Monday, June 29, 2009
Last summer my daughter Nikki and I traveled to Russia to visit her younger sister, whom we'll call Katerina to preserve her privacy. It seemed everywhere we went there were homeless dogs. Being dog lovers, our hearts went out to them, especially since they were friendly and gentle. In Moscow, near the Kremlin, we bought a sausage from a street vendor for a particularly hungry looking black lab. Nikki knelt down to feed the big guy and no sooner had he gobbled the food up when an off duty soldier jammed the butt of his rifle down on the ground right next to the dog's face, startling the two and sending the dog fleeing.
By the time we got to Desnogorsk, Katerina's home town, an eight hour bus trip from Moscow, we were aware of the public's general antipathy toward these dogs. This did not dissuade Nikki from reaching out to pet any and all of them who came within her range. Natasha, Katerina's aunt with whom she lives, reared back, mortified, to discover Nikki's hands on affection with the animals and tried everything, including dragging her away by the arm, to put an end to it. Nikki, a polite but fiercely independent seventeen year old was not happy with Natasha and disappointed in her sister who thought dogs were dirty.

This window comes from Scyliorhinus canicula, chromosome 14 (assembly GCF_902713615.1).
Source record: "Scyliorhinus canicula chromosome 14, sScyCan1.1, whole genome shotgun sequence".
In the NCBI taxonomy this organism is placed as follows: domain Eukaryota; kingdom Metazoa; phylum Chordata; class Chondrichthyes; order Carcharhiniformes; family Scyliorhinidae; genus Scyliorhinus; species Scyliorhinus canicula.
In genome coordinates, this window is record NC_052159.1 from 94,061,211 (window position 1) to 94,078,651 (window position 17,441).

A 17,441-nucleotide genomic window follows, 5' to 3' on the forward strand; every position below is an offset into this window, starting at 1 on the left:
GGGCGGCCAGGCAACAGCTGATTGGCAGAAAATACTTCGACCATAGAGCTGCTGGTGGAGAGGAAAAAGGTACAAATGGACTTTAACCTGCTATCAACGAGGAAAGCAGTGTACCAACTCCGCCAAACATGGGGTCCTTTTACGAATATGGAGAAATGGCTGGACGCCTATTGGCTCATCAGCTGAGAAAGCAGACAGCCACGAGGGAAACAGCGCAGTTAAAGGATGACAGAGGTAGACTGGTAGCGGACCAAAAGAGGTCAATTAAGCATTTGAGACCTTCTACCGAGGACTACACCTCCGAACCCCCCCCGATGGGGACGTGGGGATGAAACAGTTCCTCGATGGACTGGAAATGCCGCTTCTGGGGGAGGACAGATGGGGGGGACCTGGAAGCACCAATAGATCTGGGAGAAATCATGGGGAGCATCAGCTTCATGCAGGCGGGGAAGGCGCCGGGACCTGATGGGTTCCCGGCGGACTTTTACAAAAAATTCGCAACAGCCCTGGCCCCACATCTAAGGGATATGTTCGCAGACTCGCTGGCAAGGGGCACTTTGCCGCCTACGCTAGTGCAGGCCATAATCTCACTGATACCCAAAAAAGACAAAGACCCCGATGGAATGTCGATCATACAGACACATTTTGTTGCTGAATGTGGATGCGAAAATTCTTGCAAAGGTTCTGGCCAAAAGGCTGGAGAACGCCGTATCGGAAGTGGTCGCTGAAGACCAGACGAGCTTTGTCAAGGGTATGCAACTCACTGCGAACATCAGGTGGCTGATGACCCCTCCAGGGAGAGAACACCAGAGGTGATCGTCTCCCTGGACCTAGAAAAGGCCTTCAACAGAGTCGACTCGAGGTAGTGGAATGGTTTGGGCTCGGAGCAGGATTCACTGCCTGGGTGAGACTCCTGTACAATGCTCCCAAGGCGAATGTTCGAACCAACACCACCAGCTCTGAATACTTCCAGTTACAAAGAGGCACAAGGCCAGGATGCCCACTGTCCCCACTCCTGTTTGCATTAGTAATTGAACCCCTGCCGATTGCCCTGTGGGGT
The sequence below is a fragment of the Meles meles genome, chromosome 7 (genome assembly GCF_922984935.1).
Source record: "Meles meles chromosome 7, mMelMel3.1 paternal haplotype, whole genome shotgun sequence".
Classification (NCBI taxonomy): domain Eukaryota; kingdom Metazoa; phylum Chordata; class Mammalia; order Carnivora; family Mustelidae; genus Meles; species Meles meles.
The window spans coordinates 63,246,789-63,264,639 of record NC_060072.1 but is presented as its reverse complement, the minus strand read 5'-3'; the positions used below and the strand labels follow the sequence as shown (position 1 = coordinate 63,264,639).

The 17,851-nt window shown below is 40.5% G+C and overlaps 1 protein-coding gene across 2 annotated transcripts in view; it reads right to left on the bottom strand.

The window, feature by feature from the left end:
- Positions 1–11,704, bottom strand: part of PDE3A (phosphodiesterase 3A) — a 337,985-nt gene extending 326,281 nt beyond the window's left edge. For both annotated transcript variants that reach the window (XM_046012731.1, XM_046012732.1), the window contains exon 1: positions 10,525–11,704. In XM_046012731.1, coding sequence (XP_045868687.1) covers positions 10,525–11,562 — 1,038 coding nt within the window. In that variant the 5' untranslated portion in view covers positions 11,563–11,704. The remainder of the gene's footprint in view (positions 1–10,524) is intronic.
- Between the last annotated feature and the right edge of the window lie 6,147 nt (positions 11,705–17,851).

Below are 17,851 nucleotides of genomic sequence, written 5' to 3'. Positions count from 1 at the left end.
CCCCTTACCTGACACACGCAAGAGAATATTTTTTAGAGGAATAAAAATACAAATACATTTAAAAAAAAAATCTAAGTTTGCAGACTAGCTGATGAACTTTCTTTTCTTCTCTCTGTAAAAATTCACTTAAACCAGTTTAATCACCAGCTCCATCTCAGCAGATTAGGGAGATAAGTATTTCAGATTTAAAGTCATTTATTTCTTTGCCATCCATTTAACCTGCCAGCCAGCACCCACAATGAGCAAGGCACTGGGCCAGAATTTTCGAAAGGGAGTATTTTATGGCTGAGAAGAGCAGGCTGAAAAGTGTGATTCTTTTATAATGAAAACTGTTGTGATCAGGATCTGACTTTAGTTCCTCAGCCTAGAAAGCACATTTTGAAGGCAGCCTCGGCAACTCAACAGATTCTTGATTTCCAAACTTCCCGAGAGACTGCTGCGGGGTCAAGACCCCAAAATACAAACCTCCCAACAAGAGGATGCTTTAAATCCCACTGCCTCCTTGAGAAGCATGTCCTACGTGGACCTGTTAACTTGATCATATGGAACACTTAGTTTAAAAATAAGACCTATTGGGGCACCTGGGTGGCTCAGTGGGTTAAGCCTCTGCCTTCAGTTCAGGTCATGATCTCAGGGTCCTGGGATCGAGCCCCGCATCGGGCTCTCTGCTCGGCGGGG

After a day in Desnogorsk, Katerina and Natasha took us to their country house, a ten minute bus ride into what appeared to be very modest farm land. There, at the end of a dirt road, was an emaciated black dog with red eye brows. He was so skinny, his ribs poked through his fur, and he was so frightened he cowered when we came near. We would be there only two days but in those two days, we were determined to feed him enough food to last a lifetime. (Okay, nobody said we were thinking straight, but you try looking into the eyes of a starving animal and see how clearly you think.)
At lunch that afternoon, whenever Natasha and Kat weren't looking, we filled our pockets with food until by meals end, we had squirreled away an impressive supply of cheese, sausage and bread. Explaining we needed to walk off the generous portions, we excused ourselves from their table, made a quick exit out the front door and speed walked up the dirt road to the desperate dog. Too afraid to come near us, he watched from a couple yards away as we spread the rations on the road before him. No sooner had we put the last morsel down than a pack of four more homeless dogs converged on it, eating every last bit. Our timid friend held back letting the other dogs have it all.
We couldn't wait for the next meal so when we got back to the house we made a full confession. We needed food to feed a hungry dog! By now Natasha and Kat, were beginning to understand the principal behind "if you can't fight em, join em," and gave us a sausage and a thick slice of bread. This time we ran up the road to the dog and guarding the food with our lives made sure our hollow-eyed friend ate every drop.
When we turned to go, Nikki whistled and much to our surprise, the dog followed! As he followed, he came to life - his tail wagged and he started to prance. First by our side then behind us, in front of us looking back up at us and all around us... over and over again. He was happy!! I remember thinking this would probably be the only time in this dog's life he would feel like a dog should feel! We decided to give him a name and chose "Lucky" because we knew this dog who was going to need luck.